Next week, I’ll tell you about the TINSTAAFL Tuesday-worthy supervillains who began to torment my favorite neighborhood Spider-Man in the 1970s onward.  Things start changing when the comic book codes allow certain types of creatures onto the pages.  Stay tuned!

Do you have a favorite supervillain that you love or love to hate?  Would you sacrifice your humanity to have superpowers for any nefarious reasons? 

Also, we’re down to the last few days of Ponyfest12.  Jump over to Rebecca Enzor’s very lovely blog and vote for my Marce pony entry.  I’d love to win a stack of books and a custom-made pony to represent my main character. 🙂

8 comments on… “Bad Parenting Plus Experiments Equals Supervillains”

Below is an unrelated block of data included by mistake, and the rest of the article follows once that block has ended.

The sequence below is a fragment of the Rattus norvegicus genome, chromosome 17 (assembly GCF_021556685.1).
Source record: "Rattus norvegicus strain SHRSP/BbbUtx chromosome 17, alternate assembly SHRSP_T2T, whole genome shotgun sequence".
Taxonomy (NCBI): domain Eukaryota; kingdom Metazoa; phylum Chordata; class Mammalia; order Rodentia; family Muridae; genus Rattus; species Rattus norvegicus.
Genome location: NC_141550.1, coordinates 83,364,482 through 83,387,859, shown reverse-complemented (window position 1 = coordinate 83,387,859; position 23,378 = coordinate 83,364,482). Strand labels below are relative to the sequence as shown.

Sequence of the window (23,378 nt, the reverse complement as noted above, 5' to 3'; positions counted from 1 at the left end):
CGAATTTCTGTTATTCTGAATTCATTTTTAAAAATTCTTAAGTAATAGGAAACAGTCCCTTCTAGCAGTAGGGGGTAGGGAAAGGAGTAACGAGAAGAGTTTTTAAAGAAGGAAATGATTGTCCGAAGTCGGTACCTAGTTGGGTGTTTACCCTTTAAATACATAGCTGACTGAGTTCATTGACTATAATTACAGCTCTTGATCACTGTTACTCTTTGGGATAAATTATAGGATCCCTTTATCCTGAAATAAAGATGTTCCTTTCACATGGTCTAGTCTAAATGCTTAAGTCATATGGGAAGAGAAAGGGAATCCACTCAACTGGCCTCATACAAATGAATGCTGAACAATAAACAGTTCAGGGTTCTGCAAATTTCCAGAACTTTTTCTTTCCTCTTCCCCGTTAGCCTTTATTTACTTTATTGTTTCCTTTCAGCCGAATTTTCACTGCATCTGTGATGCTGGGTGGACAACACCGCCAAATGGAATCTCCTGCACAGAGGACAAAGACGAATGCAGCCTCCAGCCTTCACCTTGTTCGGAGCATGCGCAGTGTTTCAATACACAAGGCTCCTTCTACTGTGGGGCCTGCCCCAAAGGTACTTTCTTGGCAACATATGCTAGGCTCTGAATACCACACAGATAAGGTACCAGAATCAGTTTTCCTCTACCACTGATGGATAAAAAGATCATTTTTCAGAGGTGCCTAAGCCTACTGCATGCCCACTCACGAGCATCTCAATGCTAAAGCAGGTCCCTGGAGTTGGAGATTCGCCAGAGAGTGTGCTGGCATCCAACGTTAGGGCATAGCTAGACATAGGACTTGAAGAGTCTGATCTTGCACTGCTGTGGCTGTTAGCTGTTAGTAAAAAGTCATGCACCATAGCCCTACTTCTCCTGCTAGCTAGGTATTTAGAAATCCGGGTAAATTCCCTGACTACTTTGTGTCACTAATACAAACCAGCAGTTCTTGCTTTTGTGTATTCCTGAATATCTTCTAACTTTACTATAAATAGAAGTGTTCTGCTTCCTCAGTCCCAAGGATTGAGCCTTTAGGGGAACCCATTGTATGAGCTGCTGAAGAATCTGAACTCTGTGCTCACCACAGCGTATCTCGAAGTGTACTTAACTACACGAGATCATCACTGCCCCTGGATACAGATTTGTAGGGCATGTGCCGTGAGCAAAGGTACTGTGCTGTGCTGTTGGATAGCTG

• This list is still early into Spider-Man’s history. There weren’t any women villains for him to battle until the 1980s. There might be a couple in the 1970s, but I’d have to dig. Yes, the female villains are few and far between. In the early years of Spidey, the bad mothers are the closet thing to villains. Beginning in the 1990s, women are just as likely to become villains and the men.

  1. Funny to think that how accurate that formula is: bad parenting + experiment gone wrong = supervillain. You’re brilliant, Diana! I really don’t know much about the Spiderman of the comics, just the movies. As for other villains to superheroes, I’m partial to Catwoman.

    • It’s a pretty simple formula, isn’t it? Catwoman is one of the earliest female villains, and she’s a DC character. Hmmmm…that makes me wonder about the way female characters are introduced and portrayed at the two companies. Thanks, Julie!

  2. Pingback: A Vampire, a Jackal, and a Spot All Walk into a Spider Web… | Diana Beebe's Blog